Echo also has access to skills built with the Alexa Skills Kit. These are 3rd-party developed voice experiences that add to the capabilities of any Alexa-enabled device (such as the Echo). Examples of skills include the ability to play music, answer general questions, set an alarm, order a pizza, get an Uber, and more. Skills are continuously being added to increase the capabilities available to the user. The Alexa Skills Kit is a collection of self-service APIs, tools, documentation and code samples that make it fast and easy for any developer to add skills to Alexa. Developers can also use the "Smart Home Skill API", a new addition to the Alexa Skills Kit, to easily teach Alexa how to control cloud-controlled lighting and thermostat devices. All of the code runs in the cloud – nothing is on any user device. A developer can follow tutorials to learn how to quickly build voice experiences for their new and existing applications.
Echo's natural life like voices result from speech-unit technology. High speech accuracy is achieved through sophisticated natural language processing (NLP) algorithms built into the Echo's text-to-speech (TTS) engine.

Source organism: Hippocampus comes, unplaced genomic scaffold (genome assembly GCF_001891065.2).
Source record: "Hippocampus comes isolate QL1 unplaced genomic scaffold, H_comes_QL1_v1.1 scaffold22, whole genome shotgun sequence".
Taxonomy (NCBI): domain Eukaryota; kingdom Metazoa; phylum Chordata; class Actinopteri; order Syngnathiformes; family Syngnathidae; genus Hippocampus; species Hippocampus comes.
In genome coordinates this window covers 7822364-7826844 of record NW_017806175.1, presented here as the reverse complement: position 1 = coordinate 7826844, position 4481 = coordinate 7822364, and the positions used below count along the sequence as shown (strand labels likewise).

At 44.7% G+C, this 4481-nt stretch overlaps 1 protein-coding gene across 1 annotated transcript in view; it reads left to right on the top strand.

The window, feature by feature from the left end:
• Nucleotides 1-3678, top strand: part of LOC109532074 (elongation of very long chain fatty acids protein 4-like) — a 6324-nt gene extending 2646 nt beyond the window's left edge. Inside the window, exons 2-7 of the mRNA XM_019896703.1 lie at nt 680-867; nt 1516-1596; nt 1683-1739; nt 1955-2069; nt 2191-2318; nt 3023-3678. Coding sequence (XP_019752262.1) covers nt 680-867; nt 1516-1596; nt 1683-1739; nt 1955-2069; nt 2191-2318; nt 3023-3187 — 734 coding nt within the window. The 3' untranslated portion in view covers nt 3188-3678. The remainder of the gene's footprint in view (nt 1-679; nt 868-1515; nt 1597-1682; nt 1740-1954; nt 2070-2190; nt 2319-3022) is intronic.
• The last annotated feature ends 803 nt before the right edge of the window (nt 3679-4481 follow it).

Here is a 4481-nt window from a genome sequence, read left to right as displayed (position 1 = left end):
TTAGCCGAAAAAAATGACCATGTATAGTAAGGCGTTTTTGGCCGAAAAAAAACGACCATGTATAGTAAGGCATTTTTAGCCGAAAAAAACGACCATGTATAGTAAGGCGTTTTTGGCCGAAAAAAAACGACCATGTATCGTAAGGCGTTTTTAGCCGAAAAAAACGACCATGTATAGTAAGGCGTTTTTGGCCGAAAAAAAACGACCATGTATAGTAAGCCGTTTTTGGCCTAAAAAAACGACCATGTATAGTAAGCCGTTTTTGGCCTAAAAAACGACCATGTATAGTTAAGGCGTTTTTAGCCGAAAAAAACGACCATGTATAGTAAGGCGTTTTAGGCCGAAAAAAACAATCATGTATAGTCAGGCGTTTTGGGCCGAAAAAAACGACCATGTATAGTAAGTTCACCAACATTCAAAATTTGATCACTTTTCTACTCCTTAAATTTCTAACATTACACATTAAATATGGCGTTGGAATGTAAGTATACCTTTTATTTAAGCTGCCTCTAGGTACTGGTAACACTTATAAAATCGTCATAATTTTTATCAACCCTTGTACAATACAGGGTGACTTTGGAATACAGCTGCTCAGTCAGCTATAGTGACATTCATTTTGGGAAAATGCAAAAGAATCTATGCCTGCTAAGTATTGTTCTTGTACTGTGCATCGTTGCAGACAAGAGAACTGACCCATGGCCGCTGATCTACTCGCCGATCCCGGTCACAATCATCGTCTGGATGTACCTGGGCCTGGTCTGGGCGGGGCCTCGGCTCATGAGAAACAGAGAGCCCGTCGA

The Echo functionality periodically evolves as Amazon releases new software for it. Most new releases will fix bugs in addition to including enhanced functionality. New releases are pushed to the devices on a gradual basis so it may take several days to a week or more for a particular device to be updated. Because much of Echo's intelligence lies in the cloud, significant functional enhancements can be made to Echo without updating the software version it is running. For example, in April 2015, the Echo added the ability to give live sports scores without updating the software version, running on the device.
The Echo hardware complement includes a Texas Instruments DM3725 ARM Cortex-A8 processor, 256MB of LPDDR1 RAM and 4GB of storage space.